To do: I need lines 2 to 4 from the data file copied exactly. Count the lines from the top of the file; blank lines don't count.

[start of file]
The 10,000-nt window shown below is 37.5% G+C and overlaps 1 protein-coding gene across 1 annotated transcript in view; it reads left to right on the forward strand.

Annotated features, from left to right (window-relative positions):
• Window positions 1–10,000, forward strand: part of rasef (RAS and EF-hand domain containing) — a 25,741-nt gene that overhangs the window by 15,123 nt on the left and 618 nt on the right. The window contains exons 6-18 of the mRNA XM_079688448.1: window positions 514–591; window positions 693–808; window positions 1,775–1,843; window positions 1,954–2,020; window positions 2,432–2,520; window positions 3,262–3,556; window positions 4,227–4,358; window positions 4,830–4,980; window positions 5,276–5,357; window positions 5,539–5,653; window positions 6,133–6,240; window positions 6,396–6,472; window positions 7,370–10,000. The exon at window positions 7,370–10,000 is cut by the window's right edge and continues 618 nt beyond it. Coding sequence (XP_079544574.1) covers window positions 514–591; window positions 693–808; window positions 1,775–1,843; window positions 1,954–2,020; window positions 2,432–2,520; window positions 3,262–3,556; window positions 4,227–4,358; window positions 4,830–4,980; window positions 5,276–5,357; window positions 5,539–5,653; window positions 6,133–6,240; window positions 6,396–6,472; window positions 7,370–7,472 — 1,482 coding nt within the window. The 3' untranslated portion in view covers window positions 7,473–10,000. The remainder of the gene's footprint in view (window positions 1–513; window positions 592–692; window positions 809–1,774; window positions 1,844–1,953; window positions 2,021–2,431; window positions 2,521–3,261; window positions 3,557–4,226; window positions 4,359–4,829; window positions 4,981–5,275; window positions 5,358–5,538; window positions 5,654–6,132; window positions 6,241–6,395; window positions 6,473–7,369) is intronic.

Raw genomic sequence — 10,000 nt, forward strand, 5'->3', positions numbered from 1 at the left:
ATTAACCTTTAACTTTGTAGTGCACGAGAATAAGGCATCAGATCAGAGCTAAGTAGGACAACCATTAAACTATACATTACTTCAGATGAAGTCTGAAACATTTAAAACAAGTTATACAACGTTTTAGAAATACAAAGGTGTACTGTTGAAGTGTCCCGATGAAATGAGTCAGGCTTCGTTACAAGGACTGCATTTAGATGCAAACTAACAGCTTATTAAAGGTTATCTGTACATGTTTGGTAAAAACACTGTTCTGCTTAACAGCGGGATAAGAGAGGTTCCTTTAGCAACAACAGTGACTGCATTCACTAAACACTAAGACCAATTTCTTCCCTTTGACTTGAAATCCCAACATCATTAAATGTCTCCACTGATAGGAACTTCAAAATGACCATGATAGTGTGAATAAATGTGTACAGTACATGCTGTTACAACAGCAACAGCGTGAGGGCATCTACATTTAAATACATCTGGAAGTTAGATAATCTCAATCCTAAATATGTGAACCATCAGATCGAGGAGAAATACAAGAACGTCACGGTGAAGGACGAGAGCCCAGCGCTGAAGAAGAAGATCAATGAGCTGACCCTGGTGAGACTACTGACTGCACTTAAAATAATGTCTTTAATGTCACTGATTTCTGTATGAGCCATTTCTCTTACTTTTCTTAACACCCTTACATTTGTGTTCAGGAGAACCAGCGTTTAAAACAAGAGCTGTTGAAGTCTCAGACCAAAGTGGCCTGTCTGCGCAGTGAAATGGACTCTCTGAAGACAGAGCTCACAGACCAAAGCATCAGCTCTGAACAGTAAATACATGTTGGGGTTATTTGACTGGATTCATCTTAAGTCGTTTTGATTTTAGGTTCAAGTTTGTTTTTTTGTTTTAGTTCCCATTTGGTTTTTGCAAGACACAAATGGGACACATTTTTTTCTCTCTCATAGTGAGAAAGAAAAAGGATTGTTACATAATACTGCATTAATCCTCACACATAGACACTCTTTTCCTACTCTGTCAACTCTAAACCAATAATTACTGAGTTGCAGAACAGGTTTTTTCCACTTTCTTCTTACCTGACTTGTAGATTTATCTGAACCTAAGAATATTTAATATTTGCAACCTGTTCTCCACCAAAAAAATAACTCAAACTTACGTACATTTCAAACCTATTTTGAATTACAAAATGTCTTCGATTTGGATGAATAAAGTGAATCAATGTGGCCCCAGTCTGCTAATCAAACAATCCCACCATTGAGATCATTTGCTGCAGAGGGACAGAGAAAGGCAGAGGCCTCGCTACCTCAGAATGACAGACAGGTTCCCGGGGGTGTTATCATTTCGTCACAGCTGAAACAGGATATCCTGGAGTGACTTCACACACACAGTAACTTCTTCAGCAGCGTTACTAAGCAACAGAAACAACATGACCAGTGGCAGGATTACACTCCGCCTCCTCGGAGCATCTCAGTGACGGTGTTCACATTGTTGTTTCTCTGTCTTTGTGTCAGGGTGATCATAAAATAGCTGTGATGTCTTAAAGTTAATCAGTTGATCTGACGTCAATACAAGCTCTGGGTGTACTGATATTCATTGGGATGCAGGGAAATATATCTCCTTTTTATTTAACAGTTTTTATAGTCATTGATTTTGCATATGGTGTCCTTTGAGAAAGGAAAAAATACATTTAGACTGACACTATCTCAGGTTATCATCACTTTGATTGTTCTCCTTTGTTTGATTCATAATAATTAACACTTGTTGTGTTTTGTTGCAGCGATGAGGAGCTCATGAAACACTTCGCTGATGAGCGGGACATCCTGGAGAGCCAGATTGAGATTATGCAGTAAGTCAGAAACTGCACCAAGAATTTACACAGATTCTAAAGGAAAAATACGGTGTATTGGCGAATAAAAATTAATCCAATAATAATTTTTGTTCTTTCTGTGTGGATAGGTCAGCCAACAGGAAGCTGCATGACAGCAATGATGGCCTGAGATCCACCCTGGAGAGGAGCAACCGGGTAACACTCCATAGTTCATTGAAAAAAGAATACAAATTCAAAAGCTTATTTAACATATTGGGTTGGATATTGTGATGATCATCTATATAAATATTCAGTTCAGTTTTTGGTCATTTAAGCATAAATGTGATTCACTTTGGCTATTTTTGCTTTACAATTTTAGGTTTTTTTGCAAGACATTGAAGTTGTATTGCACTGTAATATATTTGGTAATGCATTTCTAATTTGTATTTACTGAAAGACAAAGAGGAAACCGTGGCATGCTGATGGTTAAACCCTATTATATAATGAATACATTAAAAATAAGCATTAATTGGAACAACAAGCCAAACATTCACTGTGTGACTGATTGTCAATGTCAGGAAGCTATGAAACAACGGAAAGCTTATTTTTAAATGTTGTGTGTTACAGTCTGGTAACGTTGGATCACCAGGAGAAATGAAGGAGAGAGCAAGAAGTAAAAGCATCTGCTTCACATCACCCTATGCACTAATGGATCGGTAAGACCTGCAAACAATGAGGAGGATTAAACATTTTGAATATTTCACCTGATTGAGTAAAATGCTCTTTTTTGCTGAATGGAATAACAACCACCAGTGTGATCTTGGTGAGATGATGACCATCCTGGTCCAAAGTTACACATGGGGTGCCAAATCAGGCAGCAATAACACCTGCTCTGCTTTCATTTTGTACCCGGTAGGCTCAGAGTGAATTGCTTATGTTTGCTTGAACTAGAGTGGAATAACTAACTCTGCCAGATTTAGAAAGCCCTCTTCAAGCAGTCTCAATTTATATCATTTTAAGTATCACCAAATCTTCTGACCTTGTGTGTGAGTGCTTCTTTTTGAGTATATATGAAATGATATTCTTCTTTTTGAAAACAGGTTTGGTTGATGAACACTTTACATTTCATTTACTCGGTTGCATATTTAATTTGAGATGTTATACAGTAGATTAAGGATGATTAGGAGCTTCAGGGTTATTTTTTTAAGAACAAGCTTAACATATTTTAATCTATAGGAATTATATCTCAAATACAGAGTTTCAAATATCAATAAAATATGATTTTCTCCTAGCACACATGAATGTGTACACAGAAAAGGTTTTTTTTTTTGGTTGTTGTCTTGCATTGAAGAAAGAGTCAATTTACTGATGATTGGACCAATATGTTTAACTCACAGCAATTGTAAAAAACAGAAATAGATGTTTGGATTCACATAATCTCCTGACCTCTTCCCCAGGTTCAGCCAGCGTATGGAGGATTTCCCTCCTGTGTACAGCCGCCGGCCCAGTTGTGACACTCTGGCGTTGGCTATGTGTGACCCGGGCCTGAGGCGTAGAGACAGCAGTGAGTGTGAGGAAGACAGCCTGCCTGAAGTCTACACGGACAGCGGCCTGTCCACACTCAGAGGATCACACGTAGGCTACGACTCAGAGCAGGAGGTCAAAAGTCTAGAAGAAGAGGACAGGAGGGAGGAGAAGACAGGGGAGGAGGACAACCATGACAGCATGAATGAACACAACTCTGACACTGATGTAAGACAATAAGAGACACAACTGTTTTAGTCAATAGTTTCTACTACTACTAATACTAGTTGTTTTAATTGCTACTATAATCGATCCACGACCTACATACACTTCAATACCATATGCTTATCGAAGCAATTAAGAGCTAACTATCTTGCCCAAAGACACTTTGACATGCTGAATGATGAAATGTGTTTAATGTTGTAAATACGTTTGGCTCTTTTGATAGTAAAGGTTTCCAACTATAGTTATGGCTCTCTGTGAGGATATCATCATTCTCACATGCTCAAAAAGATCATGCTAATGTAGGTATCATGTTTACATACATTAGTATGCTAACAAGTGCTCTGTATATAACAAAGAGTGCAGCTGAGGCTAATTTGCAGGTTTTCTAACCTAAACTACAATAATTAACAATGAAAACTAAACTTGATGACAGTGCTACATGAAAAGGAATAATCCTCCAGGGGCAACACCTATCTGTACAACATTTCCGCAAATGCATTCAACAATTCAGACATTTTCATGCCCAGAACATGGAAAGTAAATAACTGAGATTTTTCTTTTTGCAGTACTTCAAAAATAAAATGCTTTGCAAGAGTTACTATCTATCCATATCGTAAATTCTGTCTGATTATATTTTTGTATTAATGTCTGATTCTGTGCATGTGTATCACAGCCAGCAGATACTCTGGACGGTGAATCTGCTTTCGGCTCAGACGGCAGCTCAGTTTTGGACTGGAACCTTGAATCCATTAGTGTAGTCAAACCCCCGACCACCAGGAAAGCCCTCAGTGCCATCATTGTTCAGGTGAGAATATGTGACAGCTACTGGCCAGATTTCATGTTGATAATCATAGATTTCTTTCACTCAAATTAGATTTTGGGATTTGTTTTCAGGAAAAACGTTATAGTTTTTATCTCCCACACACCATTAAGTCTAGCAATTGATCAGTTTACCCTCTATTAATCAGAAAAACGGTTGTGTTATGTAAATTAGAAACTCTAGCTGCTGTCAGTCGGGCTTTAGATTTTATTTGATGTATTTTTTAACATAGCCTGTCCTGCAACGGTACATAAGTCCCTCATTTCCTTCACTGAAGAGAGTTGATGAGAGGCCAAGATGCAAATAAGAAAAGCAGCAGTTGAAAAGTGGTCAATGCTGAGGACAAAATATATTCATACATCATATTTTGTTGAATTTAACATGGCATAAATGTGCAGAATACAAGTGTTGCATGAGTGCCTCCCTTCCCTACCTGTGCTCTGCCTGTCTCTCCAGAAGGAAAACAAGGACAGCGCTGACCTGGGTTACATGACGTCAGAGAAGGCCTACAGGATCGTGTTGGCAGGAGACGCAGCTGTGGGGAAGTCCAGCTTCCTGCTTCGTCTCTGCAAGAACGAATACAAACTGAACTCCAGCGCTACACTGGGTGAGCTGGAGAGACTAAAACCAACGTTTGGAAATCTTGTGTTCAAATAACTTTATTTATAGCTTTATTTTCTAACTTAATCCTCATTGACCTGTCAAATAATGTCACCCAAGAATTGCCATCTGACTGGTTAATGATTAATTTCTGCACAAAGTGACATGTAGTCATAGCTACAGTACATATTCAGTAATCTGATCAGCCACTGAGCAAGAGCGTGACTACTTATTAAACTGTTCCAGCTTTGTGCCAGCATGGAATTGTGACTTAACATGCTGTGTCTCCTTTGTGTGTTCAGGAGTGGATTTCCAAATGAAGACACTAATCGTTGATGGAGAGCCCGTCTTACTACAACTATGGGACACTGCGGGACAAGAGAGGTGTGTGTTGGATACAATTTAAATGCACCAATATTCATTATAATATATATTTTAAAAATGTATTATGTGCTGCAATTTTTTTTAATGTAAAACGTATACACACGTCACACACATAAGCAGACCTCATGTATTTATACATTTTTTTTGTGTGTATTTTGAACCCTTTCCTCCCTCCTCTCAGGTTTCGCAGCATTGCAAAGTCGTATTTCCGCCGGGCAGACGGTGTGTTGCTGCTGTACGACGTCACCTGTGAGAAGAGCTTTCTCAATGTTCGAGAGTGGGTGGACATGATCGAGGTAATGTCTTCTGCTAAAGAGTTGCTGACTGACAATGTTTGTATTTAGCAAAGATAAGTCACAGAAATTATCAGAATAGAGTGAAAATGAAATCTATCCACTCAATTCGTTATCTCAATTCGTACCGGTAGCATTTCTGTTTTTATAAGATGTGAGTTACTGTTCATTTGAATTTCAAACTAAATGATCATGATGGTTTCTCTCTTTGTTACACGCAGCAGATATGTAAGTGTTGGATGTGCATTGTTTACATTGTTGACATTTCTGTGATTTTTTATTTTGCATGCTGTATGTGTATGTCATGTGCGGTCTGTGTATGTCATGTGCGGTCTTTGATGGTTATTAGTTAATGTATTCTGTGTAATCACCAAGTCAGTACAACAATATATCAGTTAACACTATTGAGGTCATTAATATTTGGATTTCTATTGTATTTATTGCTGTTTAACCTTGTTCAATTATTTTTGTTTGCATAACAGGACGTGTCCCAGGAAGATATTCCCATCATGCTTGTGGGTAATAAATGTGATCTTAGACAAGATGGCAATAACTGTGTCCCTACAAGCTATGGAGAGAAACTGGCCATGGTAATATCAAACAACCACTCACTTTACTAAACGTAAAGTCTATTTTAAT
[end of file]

Annotated features, from left to right (window-relative positions):
• Window positions 1–10,000, forward strand: part of rasef (RAS and EF-hand domain containing) — a 25,741-nt gene that overhangs the window by 15,123 nt on the left and 618 nt on the right. The window contains exons 6-18 of the mRNA XM_079688448.1: window positions 514–591; window positions 693–808; window positions 1,775–1,843; window positions 1,954–2,020; window positions 2,432–2,520; window positions 3,262–3,556; window positions 4,227–4,358; window positions 4,830–4,980; window positions 5,276–5,357; window positions 5,539–5,653; window positions 6,133–6,240; window positions 6,396–6,472; window positions 7,370–10,000. The exon at window positions 7,370–10,000 is cut by the window's right edge and continues 618 nt beyond it. Coding sequence (XP_079544574.1) covers window positions 514–591; window positions 693–808; window positions 1,775–1,843; window positions 1,954–2,020; window positions 2,432–2,520; window positions 3,262–3,556; window positions 4,227–4,358; window positions 4,830–4,980; window positions 5,276–5,357; window positions 5,539–5,653; window positions 6,133–6,240; window positions 6,396–6,472; window positions 7,370–7,472 — 1,482 coding nt within the window. The 3' untranslated portion in view covers window positions 7,473–10,000. The remainder of the gene's footprint in view (window positions 1–513; window positions 592–692; window positions 809–1,774; window positions 1,844–1,953; window positions 2,021–2,431; window positions 2,521–3,261; window positions 3,557–4,226; window positions 4,359–4,829; window positions 4,981–5,275; window positions 5,358–5,538; window positions 5,654–6,132; window positions 6,241–6,395; window positions 6,473–7,369) is intronic.

Raw genomic sequence — 10,000 nt, forward strand, 5'->3', positions numbered from 1 at the left: